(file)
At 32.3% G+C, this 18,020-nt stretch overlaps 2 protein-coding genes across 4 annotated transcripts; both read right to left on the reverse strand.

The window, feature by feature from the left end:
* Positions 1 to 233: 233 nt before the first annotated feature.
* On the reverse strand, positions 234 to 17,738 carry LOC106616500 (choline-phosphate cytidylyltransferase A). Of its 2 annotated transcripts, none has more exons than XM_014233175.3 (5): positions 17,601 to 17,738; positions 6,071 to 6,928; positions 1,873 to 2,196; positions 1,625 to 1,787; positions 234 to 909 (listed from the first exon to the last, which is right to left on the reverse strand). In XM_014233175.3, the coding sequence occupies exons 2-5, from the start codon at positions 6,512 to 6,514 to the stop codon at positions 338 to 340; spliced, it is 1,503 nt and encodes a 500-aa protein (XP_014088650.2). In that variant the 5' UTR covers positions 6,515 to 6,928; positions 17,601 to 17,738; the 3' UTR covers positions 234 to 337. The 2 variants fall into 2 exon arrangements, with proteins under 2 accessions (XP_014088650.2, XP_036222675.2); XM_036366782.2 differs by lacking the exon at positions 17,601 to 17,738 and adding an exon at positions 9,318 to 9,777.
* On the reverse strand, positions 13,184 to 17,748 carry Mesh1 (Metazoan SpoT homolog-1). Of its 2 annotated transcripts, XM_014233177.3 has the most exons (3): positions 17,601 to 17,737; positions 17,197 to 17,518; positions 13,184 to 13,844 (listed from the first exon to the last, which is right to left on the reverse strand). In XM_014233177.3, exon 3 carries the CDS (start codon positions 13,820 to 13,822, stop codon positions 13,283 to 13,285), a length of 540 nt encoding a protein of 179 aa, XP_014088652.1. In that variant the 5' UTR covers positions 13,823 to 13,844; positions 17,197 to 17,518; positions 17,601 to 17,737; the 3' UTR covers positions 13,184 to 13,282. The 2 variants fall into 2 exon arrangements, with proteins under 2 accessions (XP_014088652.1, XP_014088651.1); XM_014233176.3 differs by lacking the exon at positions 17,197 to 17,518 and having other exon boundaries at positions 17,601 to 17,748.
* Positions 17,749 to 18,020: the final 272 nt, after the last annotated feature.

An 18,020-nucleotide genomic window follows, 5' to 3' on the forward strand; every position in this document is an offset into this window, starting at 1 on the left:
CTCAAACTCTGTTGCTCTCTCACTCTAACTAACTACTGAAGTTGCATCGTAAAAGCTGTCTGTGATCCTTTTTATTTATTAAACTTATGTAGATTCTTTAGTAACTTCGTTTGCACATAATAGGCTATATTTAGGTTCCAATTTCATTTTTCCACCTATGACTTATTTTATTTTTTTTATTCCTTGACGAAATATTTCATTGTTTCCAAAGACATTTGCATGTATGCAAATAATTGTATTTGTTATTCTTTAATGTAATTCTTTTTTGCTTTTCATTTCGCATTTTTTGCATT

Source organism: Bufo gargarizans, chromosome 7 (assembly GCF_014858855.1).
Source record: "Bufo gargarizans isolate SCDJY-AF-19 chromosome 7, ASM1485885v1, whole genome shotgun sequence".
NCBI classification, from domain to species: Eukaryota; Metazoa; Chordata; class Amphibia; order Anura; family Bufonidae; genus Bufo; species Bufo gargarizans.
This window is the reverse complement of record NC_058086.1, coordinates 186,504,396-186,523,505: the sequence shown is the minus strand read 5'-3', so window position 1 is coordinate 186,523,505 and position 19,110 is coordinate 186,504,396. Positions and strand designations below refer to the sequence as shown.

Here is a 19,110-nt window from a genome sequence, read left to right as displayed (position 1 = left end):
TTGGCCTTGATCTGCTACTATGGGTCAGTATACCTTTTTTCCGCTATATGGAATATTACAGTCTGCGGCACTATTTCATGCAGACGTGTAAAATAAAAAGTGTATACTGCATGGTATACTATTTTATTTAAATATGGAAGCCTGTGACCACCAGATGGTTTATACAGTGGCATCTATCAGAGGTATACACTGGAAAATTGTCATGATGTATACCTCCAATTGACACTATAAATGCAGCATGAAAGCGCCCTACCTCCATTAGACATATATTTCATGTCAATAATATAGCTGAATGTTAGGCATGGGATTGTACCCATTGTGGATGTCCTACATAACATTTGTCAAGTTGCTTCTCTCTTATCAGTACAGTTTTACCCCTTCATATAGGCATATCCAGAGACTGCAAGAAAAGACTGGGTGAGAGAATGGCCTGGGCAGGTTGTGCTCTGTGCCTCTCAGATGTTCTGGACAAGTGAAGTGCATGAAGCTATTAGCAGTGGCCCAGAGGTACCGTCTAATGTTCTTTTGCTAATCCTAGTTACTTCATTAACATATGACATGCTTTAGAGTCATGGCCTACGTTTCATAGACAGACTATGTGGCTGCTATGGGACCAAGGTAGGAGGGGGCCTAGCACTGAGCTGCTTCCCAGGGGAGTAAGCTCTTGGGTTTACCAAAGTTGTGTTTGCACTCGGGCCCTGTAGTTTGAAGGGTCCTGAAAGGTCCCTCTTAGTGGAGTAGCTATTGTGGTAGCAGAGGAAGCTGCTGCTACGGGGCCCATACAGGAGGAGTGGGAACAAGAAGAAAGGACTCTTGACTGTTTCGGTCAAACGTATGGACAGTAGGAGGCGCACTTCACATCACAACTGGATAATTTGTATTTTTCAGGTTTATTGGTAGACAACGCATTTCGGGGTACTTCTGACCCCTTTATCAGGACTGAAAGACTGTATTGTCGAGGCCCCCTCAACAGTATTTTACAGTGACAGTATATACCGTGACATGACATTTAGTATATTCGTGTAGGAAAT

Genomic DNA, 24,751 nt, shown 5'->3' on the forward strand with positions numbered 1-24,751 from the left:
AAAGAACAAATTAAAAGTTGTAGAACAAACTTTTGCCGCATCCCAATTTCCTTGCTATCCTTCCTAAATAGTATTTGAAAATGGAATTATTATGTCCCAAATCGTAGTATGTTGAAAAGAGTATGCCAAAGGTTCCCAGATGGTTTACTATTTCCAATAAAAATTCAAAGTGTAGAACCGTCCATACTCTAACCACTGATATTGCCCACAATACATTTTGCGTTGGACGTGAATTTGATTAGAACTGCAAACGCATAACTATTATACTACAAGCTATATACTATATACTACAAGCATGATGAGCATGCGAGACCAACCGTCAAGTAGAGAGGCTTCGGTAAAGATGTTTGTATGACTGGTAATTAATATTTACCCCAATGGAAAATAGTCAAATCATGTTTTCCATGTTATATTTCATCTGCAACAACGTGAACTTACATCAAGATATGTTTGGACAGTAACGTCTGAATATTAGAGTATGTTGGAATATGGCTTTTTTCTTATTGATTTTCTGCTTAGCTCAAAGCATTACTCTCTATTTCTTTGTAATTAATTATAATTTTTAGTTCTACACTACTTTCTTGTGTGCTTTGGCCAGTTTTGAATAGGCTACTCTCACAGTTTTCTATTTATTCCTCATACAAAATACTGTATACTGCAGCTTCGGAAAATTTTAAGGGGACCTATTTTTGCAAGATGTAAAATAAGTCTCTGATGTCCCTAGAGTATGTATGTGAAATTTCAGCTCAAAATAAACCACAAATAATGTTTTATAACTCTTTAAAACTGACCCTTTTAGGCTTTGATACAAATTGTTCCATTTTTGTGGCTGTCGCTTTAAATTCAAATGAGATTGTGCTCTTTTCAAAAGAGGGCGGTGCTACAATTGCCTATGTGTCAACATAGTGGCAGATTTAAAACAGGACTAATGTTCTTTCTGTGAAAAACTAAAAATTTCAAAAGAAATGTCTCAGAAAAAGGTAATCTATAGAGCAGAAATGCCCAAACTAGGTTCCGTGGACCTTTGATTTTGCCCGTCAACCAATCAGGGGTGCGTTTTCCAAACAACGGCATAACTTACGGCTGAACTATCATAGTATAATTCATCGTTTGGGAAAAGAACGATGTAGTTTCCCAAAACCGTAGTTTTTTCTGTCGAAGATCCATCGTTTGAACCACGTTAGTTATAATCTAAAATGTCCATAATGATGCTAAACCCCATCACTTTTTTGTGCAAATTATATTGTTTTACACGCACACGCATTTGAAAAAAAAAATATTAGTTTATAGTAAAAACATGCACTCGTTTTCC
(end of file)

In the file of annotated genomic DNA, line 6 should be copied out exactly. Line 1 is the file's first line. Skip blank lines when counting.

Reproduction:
* Positions 17,749 to 18,020: the final 272 nt, after the last annotated feature.